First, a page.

The Armistice Centenary remembrance service, hosted by Canada, at St Symphorien Military Cemetery, Mons. Originally created by the German military authorities after the first Battle of Mons in August 1914, the tall grey obelisk in the background (right) is a monument to troops of both sides. Opposite is the Commonwealth War Graves Commission's Cross of Sacrifice (Photo: Centenary News)

St Symphorien tributes to the fallen of 1914 and 1918

Posted on on 11 November 2018
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The first and the last British and Commonwealth soldiers killed in action in the First World War have been remembered in ceremonies marking the 100th anniversary of the 1918 Armistice at the military cemetery in Belgium where they lie together.

Once again in the WW1 Centenary, it was fitting that St Symphorien Cemetery, the last resting place of almost equal numbers of British and German troops on the outskirts of Mons, should be the setting for international commemorations.

Mons was where the British Expeditionary Force and the German Army clashed for the first time on the Western Front in August 1914. And more than four years later, after a conflict that had spread far and wide, the city was liberated by Canadian troops, allied to British forces, at the very moment the Armistice was being agreed in the early hours of 11 November 1918.

Those events are reflected on the headstones of the men buried at  St Symphorien. John Parr, the first British soldier to be killed on 21 August, rests opposite George Ellison, a veteran of the first Battle of the Mons, who was the last of his compatriots to die on a Great War battlefield. And just a short distance from them lies George Price, shot by a sniper two minutes before the ceasefire took effect, becoming the last Canadian and Commonwealth soldier to die in action.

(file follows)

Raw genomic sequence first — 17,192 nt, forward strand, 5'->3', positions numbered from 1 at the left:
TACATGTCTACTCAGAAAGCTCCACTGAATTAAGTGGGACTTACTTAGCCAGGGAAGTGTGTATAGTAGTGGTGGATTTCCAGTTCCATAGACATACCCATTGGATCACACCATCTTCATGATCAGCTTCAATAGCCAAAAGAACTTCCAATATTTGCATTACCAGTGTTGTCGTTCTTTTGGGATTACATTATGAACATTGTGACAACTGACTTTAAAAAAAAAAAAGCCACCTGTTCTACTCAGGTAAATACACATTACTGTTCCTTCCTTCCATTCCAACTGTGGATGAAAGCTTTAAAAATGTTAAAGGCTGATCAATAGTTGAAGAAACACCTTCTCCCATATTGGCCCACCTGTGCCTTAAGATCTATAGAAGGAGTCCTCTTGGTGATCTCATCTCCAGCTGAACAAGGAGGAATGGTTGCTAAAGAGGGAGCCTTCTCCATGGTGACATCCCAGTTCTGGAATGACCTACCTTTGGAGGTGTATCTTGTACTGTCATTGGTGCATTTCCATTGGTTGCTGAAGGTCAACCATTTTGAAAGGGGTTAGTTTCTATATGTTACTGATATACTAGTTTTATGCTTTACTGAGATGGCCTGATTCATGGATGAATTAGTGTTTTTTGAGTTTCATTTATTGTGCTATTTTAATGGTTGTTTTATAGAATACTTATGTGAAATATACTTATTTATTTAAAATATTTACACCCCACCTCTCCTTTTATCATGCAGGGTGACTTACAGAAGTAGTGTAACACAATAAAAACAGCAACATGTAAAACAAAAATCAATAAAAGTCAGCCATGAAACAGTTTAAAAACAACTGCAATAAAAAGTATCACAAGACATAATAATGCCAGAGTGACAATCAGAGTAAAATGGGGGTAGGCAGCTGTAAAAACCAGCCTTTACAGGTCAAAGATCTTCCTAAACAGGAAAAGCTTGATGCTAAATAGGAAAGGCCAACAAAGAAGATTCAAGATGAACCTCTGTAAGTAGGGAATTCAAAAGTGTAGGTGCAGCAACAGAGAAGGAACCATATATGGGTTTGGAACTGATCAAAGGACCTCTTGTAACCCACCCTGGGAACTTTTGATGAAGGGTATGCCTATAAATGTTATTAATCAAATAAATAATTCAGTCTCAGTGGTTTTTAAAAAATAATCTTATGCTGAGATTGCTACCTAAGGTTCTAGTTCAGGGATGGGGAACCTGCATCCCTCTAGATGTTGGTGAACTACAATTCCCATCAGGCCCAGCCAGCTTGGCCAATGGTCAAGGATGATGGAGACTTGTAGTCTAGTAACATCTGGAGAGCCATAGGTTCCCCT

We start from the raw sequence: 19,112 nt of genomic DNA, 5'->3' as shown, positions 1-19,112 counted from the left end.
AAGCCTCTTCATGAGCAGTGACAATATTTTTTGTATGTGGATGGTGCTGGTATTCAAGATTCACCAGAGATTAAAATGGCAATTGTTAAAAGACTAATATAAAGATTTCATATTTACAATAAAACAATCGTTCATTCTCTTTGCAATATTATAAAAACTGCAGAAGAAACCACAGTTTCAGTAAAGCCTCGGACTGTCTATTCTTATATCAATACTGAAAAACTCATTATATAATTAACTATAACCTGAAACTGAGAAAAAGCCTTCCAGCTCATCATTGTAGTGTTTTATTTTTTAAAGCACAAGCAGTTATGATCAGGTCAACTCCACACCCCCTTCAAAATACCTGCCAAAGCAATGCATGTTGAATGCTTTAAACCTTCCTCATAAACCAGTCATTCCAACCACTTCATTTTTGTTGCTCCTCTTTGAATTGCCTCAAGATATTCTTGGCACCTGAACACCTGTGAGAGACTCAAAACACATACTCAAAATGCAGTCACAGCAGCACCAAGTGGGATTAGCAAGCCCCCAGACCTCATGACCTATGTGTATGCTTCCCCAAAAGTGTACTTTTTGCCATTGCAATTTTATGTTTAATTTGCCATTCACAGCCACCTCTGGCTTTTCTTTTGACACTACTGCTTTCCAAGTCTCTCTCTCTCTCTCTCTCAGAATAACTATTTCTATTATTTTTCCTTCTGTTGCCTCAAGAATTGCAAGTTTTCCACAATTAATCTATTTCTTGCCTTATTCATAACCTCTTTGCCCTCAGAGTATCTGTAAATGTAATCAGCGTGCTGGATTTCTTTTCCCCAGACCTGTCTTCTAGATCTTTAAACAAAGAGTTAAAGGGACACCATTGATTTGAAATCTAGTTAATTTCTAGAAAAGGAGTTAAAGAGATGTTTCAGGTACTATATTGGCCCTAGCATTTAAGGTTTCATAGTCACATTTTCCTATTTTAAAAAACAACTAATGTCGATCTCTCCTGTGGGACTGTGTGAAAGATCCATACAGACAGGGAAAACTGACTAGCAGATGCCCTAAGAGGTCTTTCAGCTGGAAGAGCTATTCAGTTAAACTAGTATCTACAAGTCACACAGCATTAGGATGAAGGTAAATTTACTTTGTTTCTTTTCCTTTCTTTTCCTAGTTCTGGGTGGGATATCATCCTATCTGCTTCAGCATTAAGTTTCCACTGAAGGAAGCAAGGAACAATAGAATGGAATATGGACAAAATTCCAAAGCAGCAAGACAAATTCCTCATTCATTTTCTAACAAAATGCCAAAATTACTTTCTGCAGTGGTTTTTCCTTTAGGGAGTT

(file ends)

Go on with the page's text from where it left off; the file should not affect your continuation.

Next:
British Prime Minister Theresa May visited this tranquil woodland cemetery, accompanied by her Belgian counterpart Charles Michel, to lay wreaths at the graves of John Parr and George Ellison on Friday November 9.

Mrs May said: "That their graves lie opposite each other is a fitting and poignant symbol that brings home the eternal bond between them, and every member of the Armed Forces who gave their lives to protect what we hold so dear."

The Prime Minister then travelled to France, to join President Macron for another ceremony at the Thiepval Memorial on the Somme. The two leaders laid a wreath specially made for the Armistice Centenary, combining poppies and Le Bleuet, the British and French national emblems of remembrance.

George Barkhouse, nephew of George Price, with a Canadian soldier standing in tribute at his uncle's grave (Photo: Centenary News)

Then on the following day, November 10, Canada hosted an international service of remembrance at St Symphorien, where representatives of the nations involved in the First World War have solemnly gathered twice before, at the start of the WW1 Centenary in August 2014.

The ceremony opened, on a grey autumn morning amid the first hints of rain, with family members paying personal tributes at the graves of George Ellison and George Price. Among them was Price’s 91-year-old nephew, George Barkhouse.

A wreath was also laid on the grave of Corporal Reinhold Dietrich, a German soldier killed in the last days of the war, on 28 October 1918.

More than 500 troops are buried or commemorated at St Symphorien, a cemetery created by the German Army for men of both sides after the first battle of Mons on 23/24 August 1914. Of these, 249 are from the Commonwealth and 284 are German. The cemetery remained in German hands for the rest of the war, passing to the Imperial War Graves Commission - now CWGC - after the Armistice.

Canada’s Governor-General, Julie Payette, drew an inspirational lesson from the cemetery’s distinctive origins, as war raged in 1914, during her address to an audience that included the British, Canadian and German ambassadors, representatives of the city of Mons, the Commonwealth War Graves Commission, forces' veterans and members of the public.